Across the globe, Christians often face more severe persecution. For example, In Mosul (Iraq) at least fifteen Christians have been murdered since Christmas, including eight killed in the space of just ten days in February, and seven bomb attacks on Christian targets left many injured and property damaged. Over 300 Christian families have fled from the city in fear.

Jos in Nigeria, experienced three horrific incidents of large-scale anti-Christian violence in January and March, in which hundreds of people died. Inaccurate international reporting of the first outbreak unfairly cast Christians as the aggressors, and they suffered savage “retaliation” at the hands of armed Muslim mobs.

Some of our own mission partners are facing just this kind of persecution right now.

In all those situations it is tempting to become depressed and believe that there is no possibility whatsoever of the situation changing. After all, what can we do against the might of the government and a majority of the population who are set against you?

Personally, how do we react when we face situations of persecution? Are we surprised? We shouldn’t be. God doesn’t promise to keep us from suffering. In fact 2 Timothy 3:12 promises us that ‘everyone who wants to live a godly life in Christ Jesus will be persecuted’. God didn’t keep James from being killed and we may face persecution as well. Are we depressed by that? We shouldn’t be. After all, death isn’t actually all that bad news for the Christian. And as we will learn, there are plenty of reasons why we shouldn’t feel as if all is lost.

So first we see the persecuting King, second we have…

The Praying Church (v5, 12-17)
The church was going through some dark days at the hands of the persecuting king. The church looks very weak and feels it. All they can do now is turn to God in prayer, which is what they do. Look at v5:

So Peter was kept in prison, but the church was earnestly praying to God for him.

How do they react to this persecution? They could have become depressed and given up. They could easily have hidden. But no, they responded to the situation by going directly to the highest authority – the true King of Kings. They prayed. This was exactly the right thing to do.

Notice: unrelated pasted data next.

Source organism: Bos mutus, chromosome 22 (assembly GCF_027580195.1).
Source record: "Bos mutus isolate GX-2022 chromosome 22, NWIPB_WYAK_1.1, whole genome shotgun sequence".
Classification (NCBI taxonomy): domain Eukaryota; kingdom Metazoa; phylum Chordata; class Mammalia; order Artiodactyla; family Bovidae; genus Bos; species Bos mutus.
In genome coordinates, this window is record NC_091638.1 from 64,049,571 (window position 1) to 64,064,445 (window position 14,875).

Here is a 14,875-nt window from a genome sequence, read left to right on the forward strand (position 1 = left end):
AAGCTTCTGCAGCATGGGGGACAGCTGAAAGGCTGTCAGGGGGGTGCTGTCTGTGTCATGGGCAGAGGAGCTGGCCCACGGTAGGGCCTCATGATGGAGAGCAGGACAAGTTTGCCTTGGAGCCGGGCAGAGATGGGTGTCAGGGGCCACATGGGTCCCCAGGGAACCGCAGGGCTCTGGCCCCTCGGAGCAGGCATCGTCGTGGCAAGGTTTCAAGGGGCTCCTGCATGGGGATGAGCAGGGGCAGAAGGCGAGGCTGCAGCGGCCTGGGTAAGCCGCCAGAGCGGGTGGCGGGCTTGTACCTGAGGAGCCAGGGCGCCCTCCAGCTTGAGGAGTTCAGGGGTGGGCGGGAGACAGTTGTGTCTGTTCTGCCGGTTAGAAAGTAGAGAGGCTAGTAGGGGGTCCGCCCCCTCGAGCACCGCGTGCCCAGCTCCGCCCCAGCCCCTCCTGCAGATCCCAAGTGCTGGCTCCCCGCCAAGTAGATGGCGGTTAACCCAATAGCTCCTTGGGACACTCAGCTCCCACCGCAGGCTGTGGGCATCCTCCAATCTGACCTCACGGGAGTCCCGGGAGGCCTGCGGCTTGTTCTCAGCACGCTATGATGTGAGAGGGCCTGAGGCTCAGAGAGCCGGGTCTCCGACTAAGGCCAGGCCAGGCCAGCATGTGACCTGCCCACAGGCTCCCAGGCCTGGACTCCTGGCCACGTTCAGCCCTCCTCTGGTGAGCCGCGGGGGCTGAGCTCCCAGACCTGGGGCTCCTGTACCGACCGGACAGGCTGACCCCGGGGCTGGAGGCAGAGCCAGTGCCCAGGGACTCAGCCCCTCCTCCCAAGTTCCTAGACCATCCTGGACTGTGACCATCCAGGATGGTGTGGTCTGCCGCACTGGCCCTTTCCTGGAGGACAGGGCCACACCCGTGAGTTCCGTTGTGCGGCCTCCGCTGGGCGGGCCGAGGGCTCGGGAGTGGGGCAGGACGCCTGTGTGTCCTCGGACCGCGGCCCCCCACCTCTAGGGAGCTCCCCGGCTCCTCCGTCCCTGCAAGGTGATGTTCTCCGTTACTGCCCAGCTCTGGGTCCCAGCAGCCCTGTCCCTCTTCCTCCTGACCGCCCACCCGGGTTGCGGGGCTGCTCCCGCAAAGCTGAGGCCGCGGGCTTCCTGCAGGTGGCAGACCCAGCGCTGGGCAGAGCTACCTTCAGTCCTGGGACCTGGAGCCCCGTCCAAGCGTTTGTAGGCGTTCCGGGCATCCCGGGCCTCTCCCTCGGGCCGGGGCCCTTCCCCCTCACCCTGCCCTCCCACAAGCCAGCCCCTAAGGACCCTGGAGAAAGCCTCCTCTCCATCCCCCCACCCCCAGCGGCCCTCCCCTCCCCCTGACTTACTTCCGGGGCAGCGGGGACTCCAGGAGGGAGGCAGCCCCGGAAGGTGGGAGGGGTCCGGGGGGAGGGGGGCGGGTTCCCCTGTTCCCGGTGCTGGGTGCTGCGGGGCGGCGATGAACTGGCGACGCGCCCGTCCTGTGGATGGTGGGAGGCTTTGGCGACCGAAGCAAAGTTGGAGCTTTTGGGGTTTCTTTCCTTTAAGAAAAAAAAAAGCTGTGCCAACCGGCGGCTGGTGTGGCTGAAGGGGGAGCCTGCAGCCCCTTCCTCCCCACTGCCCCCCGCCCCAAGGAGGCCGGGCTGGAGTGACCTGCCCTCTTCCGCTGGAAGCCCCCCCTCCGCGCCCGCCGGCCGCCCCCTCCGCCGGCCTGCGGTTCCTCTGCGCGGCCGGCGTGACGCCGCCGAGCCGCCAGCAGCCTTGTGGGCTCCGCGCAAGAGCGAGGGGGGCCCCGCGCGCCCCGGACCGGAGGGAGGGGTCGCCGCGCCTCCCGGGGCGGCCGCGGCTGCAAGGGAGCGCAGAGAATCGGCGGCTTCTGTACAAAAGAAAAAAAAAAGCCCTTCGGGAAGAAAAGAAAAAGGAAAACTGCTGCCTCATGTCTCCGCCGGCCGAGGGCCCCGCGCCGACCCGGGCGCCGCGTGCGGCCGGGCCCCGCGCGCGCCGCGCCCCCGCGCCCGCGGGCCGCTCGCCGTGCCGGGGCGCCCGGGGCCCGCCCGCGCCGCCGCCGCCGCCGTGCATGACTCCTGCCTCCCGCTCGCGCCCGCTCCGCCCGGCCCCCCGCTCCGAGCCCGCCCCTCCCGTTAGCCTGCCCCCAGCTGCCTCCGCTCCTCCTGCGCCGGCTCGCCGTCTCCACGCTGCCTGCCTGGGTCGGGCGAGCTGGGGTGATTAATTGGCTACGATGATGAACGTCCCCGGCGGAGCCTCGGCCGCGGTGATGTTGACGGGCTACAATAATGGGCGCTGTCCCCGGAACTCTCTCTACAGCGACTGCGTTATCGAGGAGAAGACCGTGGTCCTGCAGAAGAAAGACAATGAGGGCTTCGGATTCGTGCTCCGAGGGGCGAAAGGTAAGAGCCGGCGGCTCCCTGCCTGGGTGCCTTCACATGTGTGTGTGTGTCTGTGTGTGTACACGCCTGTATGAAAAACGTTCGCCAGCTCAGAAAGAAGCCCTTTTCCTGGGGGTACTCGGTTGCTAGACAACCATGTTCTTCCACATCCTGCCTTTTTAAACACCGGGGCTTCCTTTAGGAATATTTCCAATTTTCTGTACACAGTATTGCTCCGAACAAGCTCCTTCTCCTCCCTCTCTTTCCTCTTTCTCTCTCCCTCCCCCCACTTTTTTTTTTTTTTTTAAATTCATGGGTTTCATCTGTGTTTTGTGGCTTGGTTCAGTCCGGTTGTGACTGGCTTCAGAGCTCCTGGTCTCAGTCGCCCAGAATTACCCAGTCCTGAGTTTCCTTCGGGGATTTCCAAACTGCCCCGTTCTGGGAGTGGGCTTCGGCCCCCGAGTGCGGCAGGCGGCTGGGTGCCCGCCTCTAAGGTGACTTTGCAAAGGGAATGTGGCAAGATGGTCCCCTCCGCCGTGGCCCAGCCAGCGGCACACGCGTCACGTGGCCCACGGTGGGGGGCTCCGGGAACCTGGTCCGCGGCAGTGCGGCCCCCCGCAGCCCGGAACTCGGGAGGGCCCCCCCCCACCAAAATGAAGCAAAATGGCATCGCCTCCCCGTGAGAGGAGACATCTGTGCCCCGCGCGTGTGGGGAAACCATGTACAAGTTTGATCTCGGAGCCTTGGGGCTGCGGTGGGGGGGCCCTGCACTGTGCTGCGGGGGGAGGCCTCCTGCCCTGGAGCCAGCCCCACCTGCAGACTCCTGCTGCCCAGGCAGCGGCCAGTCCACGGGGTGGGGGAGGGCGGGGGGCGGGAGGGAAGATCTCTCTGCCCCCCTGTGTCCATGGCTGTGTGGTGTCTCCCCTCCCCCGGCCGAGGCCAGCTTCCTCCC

In the early 1960s in Russia, the Baptist Christians were suffering badly. The story is told of how one day some Baptist ministers went to see Khrushchev, the Russian leader at the time. They wanted to appeal to him for help. So they got together a special group and managed to get a meeting with him. It's an incredible story. They went to his office and put their complaint to him: “why are we being persecuted and so on”. After they finished speaking Khrushchev opened his drawer and amazingly brought out a Bible! They were very pleased. He started to read to them from gospels where Jesus promised his followers that if they followed him they would face persecution. He then said, 'isn't what you are suffering what your master promised you?”. They said yes. Then he said these words to them, 'so why are you complaining to me? If you really believe this book, you should never have come to me. You go to Him.”.

And he's right isn't he! That is what the church in Acts did. Now, that is not to say that we should never do anything other than pray, but surely our FIRST and most important response to persecution MUST be to pray directly to God. If we don't then, maybe it is because we don't actually believe that he can do anything about it. Or because we doubt that he cares for us. But he is powerful and he is good.

Is that our first response too? Is that how we react when we face ridicule in the office or at school when we share our faith? Is that the first thing we do when we hear news that one of our mission partners is facing opposition? Do we respond by getting down on our knees and speaking about it to the one person who really is in control of everything?

These Christians were earnest and fervent and no doubt praying as hard as they had ever prayed before. But they are not perfect! We’ll see in a minute that their prayer was answered in a remarkable way – Peter was released from prison. Clearly their prayers were effective even though they weren’t perfect. We are told that so we keep our attention on the God who answers the prayer and not on the church doing the praying. Read from v12 with me, which continues the story after peter is rescued: